Hot answers tagged genesis
EA originally reverse-engineered the Genesis and made their own carts. When EA inquired about publishing its games on the Genesis, the executives felt their proposal would be met with open arms. Instead of embracing the logic in EA’s proposal, Sega of America president Mike Katz had other ideas. Sega wanted to emulate the Nintendo licensing ...
There's not a hardware device that would sit between a console and it's cartridge to record the game's state, and that's because it wouldn't be able to do this task. The cartridges hold the game's code, commonly burned into memory chips called ROMs. Cheat devices like the Game Genie or Action Replay sit between the console and these chips, and replace or ...
I found Sega Genesis / Mega Drive 101: A begginners guide on racketboy.com a great resource. The name is just a trademark issue, it was the Megadrive, but was marketed as Genesis in North America since the name had already been registered. The differences between the three models are basically: Model 1 - Only one to include volume control slide switch for ...
The extra blocks you are seeing are just artifacts from the previous frame of the game. Caused by either the TV or camera used. I am sure of this because the UI for the next piece doesn't have enough room for 4 blocks. Looking through some game guides shows no mention of 4 blocks either.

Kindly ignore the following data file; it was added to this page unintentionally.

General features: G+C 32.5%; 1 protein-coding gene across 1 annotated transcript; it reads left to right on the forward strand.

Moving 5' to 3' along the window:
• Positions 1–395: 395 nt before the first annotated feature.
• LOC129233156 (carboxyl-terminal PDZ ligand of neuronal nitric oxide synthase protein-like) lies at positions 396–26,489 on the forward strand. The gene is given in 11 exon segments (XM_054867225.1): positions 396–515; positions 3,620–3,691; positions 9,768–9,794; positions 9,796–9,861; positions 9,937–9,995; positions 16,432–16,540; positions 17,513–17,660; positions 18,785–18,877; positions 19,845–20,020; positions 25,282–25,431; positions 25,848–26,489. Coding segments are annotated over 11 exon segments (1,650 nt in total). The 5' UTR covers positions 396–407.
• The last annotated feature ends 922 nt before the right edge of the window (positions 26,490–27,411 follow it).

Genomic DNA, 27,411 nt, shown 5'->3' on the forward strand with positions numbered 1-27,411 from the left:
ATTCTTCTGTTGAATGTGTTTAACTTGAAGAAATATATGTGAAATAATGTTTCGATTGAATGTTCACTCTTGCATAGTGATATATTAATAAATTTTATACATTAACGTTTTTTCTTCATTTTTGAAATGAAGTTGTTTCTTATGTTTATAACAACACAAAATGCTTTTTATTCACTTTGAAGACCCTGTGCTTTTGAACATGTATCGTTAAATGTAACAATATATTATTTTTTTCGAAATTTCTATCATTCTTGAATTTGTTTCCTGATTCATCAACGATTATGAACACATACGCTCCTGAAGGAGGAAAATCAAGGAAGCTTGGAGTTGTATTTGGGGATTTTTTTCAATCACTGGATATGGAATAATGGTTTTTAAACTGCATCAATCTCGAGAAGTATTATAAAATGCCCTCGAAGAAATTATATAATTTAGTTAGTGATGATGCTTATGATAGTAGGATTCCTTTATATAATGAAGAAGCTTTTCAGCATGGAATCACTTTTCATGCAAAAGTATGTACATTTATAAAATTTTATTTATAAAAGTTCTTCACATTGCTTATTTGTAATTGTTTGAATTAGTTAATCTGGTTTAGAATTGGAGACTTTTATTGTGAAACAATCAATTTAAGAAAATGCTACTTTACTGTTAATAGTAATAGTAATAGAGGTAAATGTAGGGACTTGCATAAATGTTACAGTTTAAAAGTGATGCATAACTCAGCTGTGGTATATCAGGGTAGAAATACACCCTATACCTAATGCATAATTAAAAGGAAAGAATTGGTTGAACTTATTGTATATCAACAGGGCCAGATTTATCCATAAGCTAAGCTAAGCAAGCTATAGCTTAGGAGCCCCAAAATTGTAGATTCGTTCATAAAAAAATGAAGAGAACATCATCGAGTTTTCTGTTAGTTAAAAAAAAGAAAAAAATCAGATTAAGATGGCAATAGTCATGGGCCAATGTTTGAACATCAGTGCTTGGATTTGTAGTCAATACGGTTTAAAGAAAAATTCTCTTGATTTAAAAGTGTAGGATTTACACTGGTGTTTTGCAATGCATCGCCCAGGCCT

Complementing Cory J's answer, after some research, I found that the cartridges really have different PCB sizes. According to this source (2nd answer), EA games PCB were slightly taller and harder to open: Madden 93 "guts":
The main difference is that the Mega Drive outputs PAL and the Genesis outputs NTSC video. The cartridges are physicaly compatible, but hardware modification is needed to actually run import games. The Japanese Mega Drive has different shaped cartridge slot so using those cartriges requires actually removing some plastic from the slot as well as a region ...
Not an actual answer, but a workaround. You can try using Xpadder to map your joystick to keyboard keys. Of course, that will only work if you can disable the in-game joystick support. Since I don't own Sega Mega Drive Classics, I don't know if that's possible, and probably I can't help you further than that.
Steam has several "Mega Drives Classics" packs: SEGA Mega Drive Classics Pack 1 Altered Beast Comix Zone Cracked Down Ecco the Dolphin Gain Ground Golden Axe Shadow Dancer Shinobi III Space Harrier III Vectorman SEGA Mega Drive Classics Pack 2 SEGA Mega Drive Classics Pack 3 SEGA Mega Drive Classics Pack 4 SEGA Genesis Classics Pack 5
Actually, the PowerPak -- basically a flash cart for the NES -- does have the ability to take savestates, with a certain set of mappers: http://kkfos.aspekt.fi/projects/nes/powerpak/save-state-mappers/ It is not currently possible for the other ones, that I know of, however.
The power supply depends on the model. Wikipedia gives the connector types for two of these models: The power input varies depending on the model - a model 1 uses a 2.1mm barrel connector with a negative tip, and requires 9-10 volts DC at 1.2 A. The model 2 uses a EIAJ-03 connector with a positive tip, and requires 9-10 volts DC at 0.85 A . So, going ...
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